Best in Healthcare Getting Better with Lean
Best in Healthcare Getting Better with Lean
Mayo Clinic Division of Cardiovascular Diseases improving patient-flow processes.
By George Taninecz
The Mayo Clinic in Rochester, MN., is one of America’s elite organizations and world famous for the quality of healthcare that it provides. Fortune magazine named Mayo Clinic as one of the “100 Best Companies to Work For®” in America, the third year in a row that the organization was tabbed for this annual compilation of companies that “rate high with employees.” For 16 years in a row, U.S. News & World Report named Mayo Clinic one of “America’s Best Hospitals.” Even though Mayo Clinic is at the pinnacle of patient care, leadership keeps looking for ways to improve — and now they’re looking to lean.
Mayo Clinic comprises more than 2,400 physicians and scientists and 30,200 allied staff working at the original clinic in Rochester and clinics in Jacksonville, FL., and Scottsdale, Ariz. Mayo treats more than 500,000 people each year. Multiple medical disciplines at Mayo set the healthcare standard around the globe, and few specialties have more prestige than Mayo’s Division of Cardiovascular Diseases.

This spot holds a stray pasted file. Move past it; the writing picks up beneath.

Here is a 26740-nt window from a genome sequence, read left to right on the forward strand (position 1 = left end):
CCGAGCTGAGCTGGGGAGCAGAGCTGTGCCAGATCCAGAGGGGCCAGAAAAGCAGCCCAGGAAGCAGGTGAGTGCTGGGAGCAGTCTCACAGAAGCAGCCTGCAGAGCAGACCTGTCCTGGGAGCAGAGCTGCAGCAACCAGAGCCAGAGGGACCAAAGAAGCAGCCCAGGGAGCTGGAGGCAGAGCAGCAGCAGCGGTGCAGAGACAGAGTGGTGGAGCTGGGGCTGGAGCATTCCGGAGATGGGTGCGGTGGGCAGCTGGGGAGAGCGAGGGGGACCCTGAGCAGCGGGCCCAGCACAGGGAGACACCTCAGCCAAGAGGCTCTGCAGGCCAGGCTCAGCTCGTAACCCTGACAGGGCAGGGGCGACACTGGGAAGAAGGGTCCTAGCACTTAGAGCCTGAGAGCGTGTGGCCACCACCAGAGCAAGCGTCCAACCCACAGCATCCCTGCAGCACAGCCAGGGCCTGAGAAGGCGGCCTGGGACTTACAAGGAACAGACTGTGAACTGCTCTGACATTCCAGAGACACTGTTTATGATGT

“This organization has a very strong culture, has a very rich history, and always has provided the very best patient care. We’ve done that with the great people that we have. We have probably the best nursing staff, physician staff, and allied health staff that I’ve ever encountered in my over 20 years of medicine. It’s phenomenal,” says Dr. Henry Ting, Practice Chair, Division of Cardiovascular Diseases. “Having said that, I do think we have opportunities to improve our processes to provide better quality, safety, and service, as well as to delight our customers.”
Many organizations are drawn to lean thinking in a time of great need, desperately seeking to operationally improve and reverse their fading fortunes. With the Mayo Clinic’s cardiovascular division that was not the case: “We certainly did not come to this because there was a ‘burning platform’ where we had to change,” says Dr. Ting. “Our change has really been because of enlightened leadership. Dr. David Hayes, [Chair of the Division of Cardiovascular Diseases], had the leadership and foresight to say, ‘We can do better. We’re doing good right now, but we can do better.”